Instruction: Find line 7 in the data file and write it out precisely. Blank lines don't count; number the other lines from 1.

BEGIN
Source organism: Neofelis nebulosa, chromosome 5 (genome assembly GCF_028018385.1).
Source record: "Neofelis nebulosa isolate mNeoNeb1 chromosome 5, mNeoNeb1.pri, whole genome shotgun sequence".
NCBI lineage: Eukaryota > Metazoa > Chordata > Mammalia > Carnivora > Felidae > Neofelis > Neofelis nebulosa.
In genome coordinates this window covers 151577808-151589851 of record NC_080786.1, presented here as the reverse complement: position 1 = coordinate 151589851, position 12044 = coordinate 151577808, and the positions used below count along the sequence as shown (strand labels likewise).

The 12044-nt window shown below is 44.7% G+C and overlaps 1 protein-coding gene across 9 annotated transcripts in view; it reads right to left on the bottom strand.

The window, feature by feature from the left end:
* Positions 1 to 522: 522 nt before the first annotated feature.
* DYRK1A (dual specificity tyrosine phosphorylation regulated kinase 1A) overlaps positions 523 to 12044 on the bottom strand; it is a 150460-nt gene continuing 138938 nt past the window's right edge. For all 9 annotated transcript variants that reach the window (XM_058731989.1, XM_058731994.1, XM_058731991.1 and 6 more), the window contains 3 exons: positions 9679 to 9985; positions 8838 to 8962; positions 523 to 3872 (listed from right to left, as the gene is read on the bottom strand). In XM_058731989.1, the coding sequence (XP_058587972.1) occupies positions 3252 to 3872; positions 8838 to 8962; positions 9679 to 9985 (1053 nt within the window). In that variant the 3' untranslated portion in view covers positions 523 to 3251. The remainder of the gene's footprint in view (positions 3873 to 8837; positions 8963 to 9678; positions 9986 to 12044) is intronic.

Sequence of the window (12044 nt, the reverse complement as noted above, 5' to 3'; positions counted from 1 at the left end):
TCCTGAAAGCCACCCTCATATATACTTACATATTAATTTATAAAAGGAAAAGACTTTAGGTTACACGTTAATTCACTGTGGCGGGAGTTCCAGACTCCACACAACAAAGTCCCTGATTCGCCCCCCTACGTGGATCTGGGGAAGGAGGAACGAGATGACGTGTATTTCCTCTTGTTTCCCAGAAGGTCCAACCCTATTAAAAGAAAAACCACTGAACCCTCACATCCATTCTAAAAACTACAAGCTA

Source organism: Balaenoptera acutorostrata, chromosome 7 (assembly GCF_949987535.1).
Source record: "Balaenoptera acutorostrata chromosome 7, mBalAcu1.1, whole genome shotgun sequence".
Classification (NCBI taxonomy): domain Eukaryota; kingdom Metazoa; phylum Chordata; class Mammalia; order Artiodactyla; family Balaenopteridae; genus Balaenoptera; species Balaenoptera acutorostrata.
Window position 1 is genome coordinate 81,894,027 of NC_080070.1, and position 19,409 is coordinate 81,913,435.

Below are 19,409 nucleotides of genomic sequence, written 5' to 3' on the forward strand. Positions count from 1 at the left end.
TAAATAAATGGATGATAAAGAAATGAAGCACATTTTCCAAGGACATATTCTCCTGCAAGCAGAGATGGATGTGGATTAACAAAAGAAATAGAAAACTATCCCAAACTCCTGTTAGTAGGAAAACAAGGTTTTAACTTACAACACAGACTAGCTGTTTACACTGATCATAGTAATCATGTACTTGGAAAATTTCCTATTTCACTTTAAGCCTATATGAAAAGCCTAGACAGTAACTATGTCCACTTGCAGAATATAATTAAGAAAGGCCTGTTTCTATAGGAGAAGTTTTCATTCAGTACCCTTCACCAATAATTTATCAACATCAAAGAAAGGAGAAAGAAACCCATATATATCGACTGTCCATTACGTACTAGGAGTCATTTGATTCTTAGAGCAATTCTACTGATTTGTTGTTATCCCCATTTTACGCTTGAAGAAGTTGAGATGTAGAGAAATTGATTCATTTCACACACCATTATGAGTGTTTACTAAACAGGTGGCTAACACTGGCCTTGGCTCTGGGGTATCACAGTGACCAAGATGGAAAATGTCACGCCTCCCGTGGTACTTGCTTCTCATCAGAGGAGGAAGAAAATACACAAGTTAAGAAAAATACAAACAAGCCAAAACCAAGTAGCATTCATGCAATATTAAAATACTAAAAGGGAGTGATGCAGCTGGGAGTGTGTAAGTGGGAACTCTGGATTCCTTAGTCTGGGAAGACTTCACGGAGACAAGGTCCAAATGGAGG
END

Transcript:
* Positions 1 to 522: 522 nt before the first annotated feature.